ADH (vasopressin) is produced in the hypothalamus and then carried into the blood via the pituitary gland. Aldosterone is produced by the adrenal glands in response to angiotensin II, ACTH, potassium or via messages from the stretch receptors in the heart that blood pressure has fallen.

    Dr. Bateman's Big Picture

    In her talk "the Big Picture and ME/CFS" Dr. Bateman proposed a similar scenario. First, she focused on the Zinn's findings from the Stanford Symposium which suggested that people with ME/CFS were asleep when they were awake, and awake when they were asleep. The Zinn's proposed a "limbic encephalopathy" - a brain disorder concentrated in the lower regions of the brain - was present.

    Dr. Bateman echoed that idea noting that the Japanese had found inflammation in the lower part of the brain, and that a Rhomberg test - an indicator of deep brain issues - is often positive in ME/CFS/FM.
    Then she noted a bevy of hormones including ADH (vasopressin) are produced in the lower part of the brain. With his functional or structural brain abnormalities Miwa appears to be positing that this area is producing the low blood volume, and perhaps the vein problem in ME/CFS.


    Miwa proposes the use of desmopressin, a drug not often associated with ME/CFS. Desmopressin is a synthetic analogue of vasopressin. Vasopressin, which is decreased in both ME/CFS and POTS, increases blood vessel "tone" and blood pressure. Desmopressin doesn't increase blood vessel tone but it does increase blood volume. It’s most frequently used in diabetes insipidus and for night-time bed-wetting.

    The IACFS/ME Primer doesn't mention desmopressin but a 2012 study found that desmopressin significantly reduced the heart rate in POTS patients. The authors of the POTS study found desmopressin effective in the short term, but would not recommend its daily use until further studies had been done. They did say it's been proven safe for children with night-time bedwetting problems.

    One risk of daily use is hyponatremia - low blood sodium concentrations - which might be exacerbated by the large amounts of water some patients drink. The authors concluded that desmopressin is

    That's significantly better than the finding that fludrocortisone - another drug commonly used in orthostatic intolerance - was no better than placebo.

    New Studies

    Researchers have been showing more interest in blood volume enhancement as of late. Medow's study quantifying the effects of saline on ME/CFS should be out this year, and he just got a nice NIH grant to examine the effectiveness of oral rehydration salts in increasing blood volume in ME/CFS.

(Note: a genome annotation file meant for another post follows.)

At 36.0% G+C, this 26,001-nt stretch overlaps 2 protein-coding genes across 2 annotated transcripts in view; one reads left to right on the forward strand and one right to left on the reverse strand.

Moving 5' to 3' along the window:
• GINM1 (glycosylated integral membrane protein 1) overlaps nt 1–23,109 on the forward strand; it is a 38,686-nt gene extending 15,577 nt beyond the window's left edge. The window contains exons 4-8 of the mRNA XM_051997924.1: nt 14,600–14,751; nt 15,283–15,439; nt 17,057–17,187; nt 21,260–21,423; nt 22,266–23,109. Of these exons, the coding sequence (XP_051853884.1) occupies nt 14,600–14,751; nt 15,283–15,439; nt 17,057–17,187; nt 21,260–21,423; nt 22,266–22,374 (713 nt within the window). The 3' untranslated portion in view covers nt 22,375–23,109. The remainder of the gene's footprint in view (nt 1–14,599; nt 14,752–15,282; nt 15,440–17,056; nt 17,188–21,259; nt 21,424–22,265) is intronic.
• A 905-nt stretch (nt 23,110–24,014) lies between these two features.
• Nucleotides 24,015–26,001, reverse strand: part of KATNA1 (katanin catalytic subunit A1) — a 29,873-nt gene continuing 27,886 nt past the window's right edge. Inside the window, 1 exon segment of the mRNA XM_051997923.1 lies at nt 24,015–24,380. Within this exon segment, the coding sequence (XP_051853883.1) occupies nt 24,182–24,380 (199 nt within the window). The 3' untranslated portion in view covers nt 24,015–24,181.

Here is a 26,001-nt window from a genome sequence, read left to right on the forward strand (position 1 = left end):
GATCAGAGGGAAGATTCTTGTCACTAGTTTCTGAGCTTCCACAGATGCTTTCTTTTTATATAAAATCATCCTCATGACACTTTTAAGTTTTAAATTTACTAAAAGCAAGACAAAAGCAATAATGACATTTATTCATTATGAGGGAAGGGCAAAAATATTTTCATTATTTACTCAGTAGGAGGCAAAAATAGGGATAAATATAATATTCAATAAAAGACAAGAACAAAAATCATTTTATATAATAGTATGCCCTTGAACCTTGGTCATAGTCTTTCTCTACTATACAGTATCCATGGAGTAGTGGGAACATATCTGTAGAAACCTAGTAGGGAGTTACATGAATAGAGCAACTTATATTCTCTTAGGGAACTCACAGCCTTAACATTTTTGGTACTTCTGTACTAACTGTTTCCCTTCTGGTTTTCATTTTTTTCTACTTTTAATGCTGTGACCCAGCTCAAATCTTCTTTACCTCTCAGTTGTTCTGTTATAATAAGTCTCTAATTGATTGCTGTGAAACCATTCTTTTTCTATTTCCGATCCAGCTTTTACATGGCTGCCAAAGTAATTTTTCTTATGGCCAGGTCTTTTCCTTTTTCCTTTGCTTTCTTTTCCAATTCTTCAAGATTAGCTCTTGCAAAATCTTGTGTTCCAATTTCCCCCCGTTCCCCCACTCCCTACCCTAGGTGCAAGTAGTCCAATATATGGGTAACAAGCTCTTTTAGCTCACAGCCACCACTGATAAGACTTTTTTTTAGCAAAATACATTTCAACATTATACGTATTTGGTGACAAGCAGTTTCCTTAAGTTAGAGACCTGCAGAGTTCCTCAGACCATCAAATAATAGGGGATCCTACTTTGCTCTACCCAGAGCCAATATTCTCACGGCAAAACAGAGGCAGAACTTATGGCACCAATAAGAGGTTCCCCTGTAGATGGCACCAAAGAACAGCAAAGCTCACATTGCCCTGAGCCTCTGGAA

Oral rehydration salts (ORS) were developed by the World Health Organization to combat diseases such as cholera. They are cheap, easy to make and surprisingly effective.

    Medow states in the grant that he believes that the ORS may be more effective than IV saline infusions in increasing blood volume and improving blood flows to the brain.

    We've made some progress since Bell and Streeten identified the low blood volume, problems with the veins, and rapid heart rates 15 years ago in ME/CFS. We know that smaller than usual hearts are also present in ME/CFS and POTS and people with idiopathic exercise intolerance (who have not been diagnosed with ME/CFS). Researchers are taking a deeper look at blood volume, and we know that the inflammation in the lower brain may have something to do with it.

    If Dr. Bateman is right further brain studies will highlight this area. We should know in the next year or so.
    Last edited: Aug 4, 2016
    J.G, Justin, Arugula and 5 others like this.
  2. Great article as always, Cort!!!

    I'm does one go about finding out if their heart is small?

    (Other than getting into a serious romantic relationship with them.) :smug: :D:smuggrin:
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  3. Cort

    Cort Founder of Health Rising and Phoenix Rising Staff Member


    I think you have to have a echocardiogram (echocardiograph?). That's what Miwa used in this study. I believe she found that when during the diastolic phase the diameter of left ventricle was not as large as in the healthy controls - if that makes sense...(lol)
    Last edited: Aug 1, 2016
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  4. susan murphy

    susan murphy Member

    I have had several echocardiograms and they have all been normal. I do have blood pooling in the legs. How does one measure blood volume?
  5. November Girl

    November Girl Active Member

    I wonder if a normally trained technician or physician would even notice the difference that shows up in the echocardiograms. We only see what we know to look for. It would be nice to use the Desmopressin even for a short term basis for times that we need an extra boost.
    I wonder if I could talk my primary doc into prescribing it; or Violetta Renesca, the NP I see at INMI at NOVA (Dr. Klimas' clinic.)
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  6. November Girl

    November Girl Active Member

    And thanks for the usual great article. I haven't nearly digested it yet.
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  7. Issie

    Issie Well-Known Member

  8. Issie

    Issie Well-Known Member